Saturday, February 13, 2010

Christians & the Conservatives

There's an absolutely fascinating feature length article in today's FT profiling the influence of Christians on today's Conservative Party, and Tim Montgomerie in particular. It's a superb piece of journalism and certainly told me a lot I didn't know.

Read it HERE.

Right, I'm putting my smiley face back on. Time to go to the annual dinner of Tunbridge Wells Conservatives, where, talking of Christian Conservatives, I am hosting the Ann Widdecombe cabaret. The things I do...


David Lindsay said...

The mounting hysteria of a secularist lobby, if it can even be called such a thing, which has never made the slightest serious effort to organise itself in the way that Christians do without even thinking about it.

Across the spectrum, MPs and party activists have long, long been overtly religious out of all proportion to the population at large. The relative absence of the militantly secular is not our fault. It is theirs. They need to ask themselves the problem with their own position.

And check out the distaste at appealing to the blacks. Secular fundamentalists are not as bad as theological liberals. But they are not much better.

Plato said...

Sorry to hear you didn't do a blinder - perhaps it's Fate telling you that you've more influence as you are than you'd ever have as an MP.

IIRC Mr Parris thinks he's in a better place now than then.


yes - I read this earlier today.
It struck me as a straightforward, uncynical piece of journalism.
Rare today, when the mere mention of Christians or Churches at our Town Council meetings prompts discomfited mutterings about discrimination.

Frugal Dougal said...

I'm not surprised: not for any secular reason, merely because Labour has fought the Judaeo-Christian tradition in Great Britain for 12 years, and this is the reaction.

Ronald said...

Any adult daft enough to reall believe that religious stuff should be barred from any public office.

Sean Haffey said...

This is the nature of democracy: it is the people who bother to vote who gain power.

If you don't like it, then get yourself and your friends who think like you similarly organised.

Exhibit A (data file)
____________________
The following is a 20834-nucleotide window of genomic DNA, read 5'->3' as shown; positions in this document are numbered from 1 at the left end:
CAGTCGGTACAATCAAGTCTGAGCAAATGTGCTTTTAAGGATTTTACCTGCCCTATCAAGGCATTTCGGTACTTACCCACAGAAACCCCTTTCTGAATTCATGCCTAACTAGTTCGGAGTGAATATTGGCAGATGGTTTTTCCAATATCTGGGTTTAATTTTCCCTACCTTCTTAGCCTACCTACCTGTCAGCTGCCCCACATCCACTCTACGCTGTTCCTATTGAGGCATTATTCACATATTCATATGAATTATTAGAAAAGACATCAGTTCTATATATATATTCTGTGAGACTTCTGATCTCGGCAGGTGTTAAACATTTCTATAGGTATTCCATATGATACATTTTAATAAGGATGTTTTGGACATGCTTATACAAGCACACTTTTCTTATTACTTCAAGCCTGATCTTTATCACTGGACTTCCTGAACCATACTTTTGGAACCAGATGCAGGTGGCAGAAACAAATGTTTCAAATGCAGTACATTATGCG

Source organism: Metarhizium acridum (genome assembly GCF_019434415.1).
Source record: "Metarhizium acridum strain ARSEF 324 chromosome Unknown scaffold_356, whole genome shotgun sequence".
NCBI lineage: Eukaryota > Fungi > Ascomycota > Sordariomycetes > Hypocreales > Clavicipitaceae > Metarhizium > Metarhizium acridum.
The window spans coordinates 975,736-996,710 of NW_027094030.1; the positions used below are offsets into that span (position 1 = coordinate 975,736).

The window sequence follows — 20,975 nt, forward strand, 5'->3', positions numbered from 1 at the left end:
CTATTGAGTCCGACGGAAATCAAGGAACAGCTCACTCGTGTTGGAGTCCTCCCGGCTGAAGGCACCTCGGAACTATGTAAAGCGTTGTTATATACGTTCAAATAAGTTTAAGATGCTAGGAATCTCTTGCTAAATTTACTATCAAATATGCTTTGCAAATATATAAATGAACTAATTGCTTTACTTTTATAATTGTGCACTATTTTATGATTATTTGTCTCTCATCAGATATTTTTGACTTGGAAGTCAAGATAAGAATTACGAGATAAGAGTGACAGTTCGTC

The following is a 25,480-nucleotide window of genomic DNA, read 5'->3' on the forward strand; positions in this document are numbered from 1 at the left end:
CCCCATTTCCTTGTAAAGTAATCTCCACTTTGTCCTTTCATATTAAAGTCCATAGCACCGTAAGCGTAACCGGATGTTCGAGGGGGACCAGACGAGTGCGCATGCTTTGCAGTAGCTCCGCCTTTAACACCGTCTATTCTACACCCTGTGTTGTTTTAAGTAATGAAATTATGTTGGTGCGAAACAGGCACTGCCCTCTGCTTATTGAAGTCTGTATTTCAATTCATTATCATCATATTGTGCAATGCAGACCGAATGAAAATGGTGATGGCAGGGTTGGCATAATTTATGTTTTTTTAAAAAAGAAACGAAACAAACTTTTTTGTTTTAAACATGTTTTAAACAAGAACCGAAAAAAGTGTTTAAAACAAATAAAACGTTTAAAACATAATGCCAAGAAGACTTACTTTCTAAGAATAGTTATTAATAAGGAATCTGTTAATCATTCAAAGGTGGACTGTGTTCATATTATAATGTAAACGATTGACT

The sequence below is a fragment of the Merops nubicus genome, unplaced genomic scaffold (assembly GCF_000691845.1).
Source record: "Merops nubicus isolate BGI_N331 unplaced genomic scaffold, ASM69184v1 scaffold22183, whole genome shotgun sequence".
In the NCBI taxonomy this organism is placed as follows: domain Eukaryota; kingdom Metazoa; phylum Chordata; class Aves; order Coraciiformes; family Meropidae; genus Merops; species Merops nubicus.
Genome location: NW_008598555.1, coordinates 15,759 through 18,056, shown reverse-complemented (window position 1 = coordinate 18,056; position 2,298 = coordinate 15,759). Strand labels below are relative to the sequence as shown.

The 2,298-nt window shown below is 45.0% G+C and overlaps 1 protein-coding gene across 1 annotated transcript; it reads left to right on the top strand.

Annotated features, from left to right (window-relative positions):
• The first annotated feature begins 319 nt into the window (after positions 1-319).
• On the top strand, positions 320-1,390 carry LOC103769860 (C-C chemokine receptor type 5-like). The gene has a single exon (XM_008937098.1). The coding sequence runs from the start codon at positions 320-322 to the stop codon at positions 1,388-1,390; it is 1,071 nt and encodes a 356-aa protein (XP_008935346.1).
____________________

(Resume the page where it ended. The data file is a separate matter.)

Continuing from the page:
Nicholas said...

Tim Montgomerie speaks of "social justice". Can anyone define it? What does it mean exactly? No party of liberty should ever have anything to do with it, it is a chimera. He also says a Christian in politics must support this policy of using the state to reduce poverty. Well Gladstone was a Christian yet he was not a supporter of statist policies.

Horshamite said...

I am predominently secular in outlook and I agree with Sean.

Building alliances in a pluralist society has never been easier with the availability of the internet, blogs, viral marketing etc. But those with beliefs (in all or any thing) will have to get off their backsides and do some work. Merely moaning and wringing hands doesn't cut much ice these days.

Dick the Prick said...

The Widders cabaret? Photos! Photos urgently required.

hatfield girl said...

'Merely moaning and wringing hands' is a start though, Horshamite.

Silence is the traditional form of betrayal.

Anonymous said...

It's about time that Brothers and Sisters in Christ, woke up to the fact, that after over a decade in power, Labour has tried to erase Christianity from our Nation. Instead we have had a marxist society which promotes all the other faiths, and yet tries to silence the One True Faith. More worrying is the fact that Cameron supports Civil Unions and Gay Marrige. Cameron takes the Christian vote for granted. Christians need to be careful who they vote for.

tapestry said...

Very interesting link Iain.

Cameron currently straddles the media and the traditonalists, throwing titbits to both.

He cannot get elected without the media and pleasing the Marxists, but he will not hold office for long without the support of the traditonalists like IDS, Montgomerie, and many more besides from that wing of the party.

The very same approach which is required for Cameron to win an election, might ensure he is slung out as leader after the election, unless he has a very clear understanding of where he stands.

Mrs Thatcher was felled by an alliance between the Media and modernisers. Cameron could be felled by the traditionalists, allied with the blogosphere.

Once Cameron is elected, the right wing blogosphere could become more powerful in influencing events than the BBC. Core values would predominate over veneer for the first time since Thatcher, if this happens.

Conviction seizing power from Consensus.

Richard Abbot said...

If the Tory party is going to pander to the demands of christian fundamentalists then it is highly likely they will never see government again. Christianity is its death throes and quite right to.
Labour do not propagate 'no religion' they propagate the religion of socialism.